Bats, various species of rodents, and gazelles are very common, as is the ibex in the valleys of the Dead Sea.
Formerly the ibex was common on the mountain-ranges of Germany, Switzerland and Tirol, but is now confined to the Alps which separate Valais from Piedmont, and to the lofty peaks of Savoy, where its existence is mainly due to game-laws.
A variety of the ibex is also found there, as well as in the highest ranges of southern India.
In the Spanish ibex (C. pyrenaica) the horns fare flattened, with ill-defined knobs, and a spiral twist.
The fact that the fore-legs are somewhat shorter than those behind enables the ibex to ascend mountain slopes with more facility than it can descend, while its hoofs are as hard as steel, rough underneath and when walking over a flat surface capable of being spread out.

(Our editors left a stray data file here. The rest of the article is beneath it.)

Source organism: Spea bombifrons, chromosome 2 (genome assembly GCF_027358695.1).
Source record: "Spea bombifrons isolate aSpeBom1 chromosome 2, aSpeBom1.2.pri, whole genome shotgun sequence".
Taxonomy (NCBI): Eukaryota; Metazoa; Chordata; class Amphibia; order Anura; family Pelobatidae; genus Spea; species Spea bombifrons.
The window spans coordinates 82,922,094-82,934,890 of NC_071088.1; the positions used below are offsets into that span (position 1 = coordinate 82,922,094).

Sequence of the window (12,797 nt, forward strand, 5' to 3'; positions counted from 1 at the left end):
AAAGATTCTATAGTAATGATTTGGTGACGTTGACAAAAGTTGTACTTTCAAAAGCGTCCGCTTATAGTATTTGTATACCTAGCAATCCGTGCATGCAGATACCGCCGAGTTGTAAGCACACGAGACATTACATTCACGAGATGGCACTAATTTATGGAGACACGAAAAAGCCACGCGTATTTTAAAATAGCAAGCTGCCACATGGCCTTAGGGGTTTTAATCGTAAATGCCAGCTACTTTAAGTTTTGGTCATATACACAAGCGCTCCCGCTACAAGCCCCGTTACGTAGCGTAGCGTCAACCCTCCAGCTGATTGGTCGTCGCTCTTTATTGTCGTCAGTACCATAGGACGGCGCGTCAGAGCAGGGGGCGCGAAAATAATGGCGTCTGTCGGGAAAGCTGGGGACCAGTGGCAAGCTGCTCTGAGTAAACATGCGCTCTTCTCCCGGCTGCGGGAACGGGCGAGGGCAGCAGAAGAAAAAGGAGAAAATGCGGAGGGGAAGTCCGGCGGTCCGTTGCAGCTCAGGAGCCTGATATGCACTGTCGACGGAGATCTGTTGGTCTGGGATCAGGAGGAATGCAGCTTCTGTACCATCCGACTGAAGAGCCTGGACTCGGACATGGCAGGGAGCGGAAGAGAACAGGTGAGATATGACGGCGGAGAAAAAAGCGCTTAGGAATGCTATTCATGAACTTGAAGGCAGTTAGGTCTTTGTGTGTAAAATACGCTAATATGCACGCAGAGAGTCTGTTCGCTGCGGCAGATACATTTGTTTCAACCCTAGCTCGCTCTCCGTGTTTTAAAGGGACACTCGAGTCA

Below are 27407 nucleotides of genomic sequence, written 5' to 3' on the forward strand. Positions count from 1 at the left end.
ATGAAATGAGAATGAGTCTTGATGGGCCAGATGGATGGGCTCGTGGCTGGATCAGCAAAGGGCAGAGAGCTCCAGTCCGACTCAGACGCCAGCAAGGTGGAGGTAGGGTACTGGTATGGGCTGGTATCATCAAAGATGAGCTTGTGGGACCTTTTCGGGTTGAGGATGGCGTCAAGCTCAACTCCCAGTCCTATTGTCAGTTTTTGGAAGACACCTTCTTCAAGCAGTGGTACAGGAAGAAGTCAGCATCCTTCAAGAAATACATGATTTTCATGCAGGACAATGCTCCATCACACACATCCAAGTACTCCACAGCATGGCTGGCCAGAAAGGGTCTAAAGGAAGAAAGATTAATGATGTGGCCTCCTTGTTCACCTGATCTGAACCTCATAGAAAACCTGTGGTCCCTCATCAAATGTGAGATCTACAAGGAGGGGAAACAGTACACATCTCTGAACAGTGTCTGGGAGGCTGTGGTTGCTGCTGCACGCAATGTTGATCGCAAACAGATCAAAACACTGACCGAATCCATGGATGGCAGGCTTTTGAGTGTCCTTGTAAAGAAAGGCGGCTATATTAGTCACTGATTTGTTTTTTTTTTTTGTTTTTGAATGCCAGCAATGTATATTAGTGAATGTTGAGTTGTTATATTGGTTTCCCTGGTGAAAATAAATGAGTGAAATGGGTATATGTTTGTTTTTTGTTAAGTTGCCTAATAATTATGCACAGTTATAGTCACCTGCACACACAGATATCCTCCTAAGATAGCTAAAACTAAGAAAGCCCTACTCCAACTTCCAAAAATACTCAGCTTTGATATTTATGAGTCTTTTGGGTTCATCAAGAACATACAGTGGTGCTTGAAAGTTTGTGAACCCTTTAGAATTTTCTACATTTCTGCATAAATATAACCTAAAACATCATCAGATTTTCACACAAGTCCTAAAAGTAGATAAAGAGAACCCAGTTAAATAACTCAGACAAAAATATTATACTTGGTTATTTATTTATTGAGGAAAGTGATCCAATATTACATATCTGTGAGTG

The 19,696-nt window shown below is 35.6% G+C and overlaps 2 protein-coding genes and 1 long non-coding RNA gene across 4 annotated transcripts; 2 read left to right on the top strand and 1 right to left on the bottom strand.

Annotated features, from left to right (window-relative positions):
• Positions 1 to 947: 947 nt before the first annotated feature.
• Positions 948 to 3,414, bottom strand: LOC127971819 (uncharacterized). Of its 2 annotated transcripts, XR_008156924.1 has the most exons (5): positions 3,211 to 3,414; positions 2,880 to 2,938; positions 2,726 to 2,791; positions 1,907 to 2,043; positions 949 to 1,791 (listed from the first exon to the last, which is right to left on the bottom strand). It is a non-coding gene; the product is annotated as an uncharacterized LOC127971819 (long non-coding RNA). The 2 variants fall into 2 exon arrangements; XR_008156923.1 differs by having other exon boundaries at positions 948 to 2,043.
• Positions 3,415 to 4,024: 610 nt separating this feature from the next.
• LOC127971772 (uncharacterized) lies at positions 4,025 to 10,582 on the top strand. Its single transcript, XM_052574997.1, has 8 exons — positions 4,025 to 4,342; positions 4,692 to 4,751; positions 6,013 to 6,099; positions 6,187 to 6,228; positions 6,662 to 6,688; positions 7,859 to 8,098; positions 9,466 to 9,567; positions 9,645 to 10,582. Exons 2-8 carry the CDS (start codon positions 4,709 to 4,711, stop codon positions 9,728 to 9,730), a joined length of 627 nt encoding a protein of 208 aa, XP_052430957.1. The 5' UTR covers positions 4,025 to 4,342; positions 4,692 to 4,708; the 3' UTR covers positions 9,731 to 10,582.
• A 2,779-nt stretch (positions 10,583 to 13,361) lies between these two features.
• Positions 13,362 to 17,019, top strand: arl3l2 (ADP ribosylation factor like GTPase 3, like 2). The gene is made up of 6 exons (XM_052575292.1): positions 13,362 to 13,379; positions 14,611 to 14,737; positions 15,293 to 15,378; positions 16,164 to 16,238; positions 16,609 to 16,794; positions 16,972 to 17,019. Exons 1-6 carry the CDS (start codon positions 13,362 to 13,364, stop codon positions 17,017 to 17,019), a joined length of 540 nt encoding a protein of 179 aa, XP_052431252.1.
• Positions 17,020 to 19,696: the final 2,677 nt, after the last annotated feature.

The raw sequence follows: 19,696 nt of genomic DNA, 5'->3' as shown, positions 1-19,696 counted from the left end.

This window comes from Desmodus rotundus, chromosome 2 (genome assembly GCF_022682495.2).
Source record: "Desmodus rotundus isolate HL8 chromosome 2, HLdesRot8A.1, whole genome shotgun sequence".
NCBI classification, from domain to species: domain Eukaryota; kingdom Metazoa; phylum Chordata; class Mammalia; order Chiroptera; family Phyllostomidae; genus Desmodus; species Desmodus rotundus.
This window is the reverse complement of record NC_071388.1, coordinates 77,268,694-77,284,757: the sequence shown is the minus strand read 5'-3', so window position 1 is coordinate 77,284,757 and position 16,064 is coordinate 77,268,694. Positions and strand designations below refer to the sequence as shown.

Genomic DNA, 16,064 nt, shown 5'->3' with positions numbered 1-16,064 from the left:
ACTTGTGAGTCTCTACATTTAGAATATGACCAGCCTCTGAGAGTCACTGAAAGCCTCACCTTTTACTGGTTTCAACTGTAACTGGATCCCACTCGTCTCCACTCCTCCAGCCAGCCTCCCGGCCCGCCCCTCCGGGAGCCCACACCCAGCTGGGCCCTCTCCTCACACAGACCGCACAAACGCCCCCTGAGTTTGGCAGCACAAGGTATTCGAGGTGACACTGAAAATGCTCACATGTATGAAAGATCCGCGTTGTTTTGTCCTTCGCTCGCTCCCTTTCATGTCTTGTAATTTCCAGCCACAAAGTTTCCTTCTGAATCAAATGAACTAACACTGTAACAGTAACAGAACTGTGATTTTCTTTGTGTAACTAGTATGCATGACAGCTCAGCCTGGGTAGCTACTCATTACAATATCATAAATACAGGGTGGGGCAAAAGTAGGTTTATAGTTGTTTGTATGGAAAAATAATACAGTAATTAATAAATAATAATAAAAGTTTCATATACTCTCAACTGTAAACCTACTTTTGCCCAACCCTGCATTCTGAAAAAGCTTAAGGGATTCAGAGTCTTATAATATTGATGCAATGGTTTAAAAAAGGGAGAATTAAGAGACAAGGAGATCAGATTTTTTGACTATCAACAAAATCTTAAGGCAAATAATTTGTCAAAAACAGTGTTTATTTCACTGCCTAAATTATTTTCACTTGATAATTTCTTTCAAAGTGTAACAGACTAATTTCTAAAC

Heinsii), we find one moufflon (Musimon vignei), formerly known only in the Himalayas, the Chinese antelope (Antilope subgutturosa) and the saiga antelope in the steppe's, the Siberian ibex and another goat, the yak, the zebu or Indian ox, the common ox, the camel and the dromedary.
Even wild ibex have been known to stray among the herds of goats, although they shun the society of chamois.
The same species is found in the Caucasus and Mount Taurus, and is distinct from the ibex or bouquetin of the Alps.
The ibex are connected with the wild goat by means of Capra nubiana, in which the front edge of the horns is thinner than in either the European C. ibex or the Asiatic C. sibirica; while the Spanish C. pyrenaica shows how the ibex-type of horn may pass into the spirally twisted one distinctive of the markhor, C. falconeri.
The ibex is a handsome animal, measuring about 41 ft.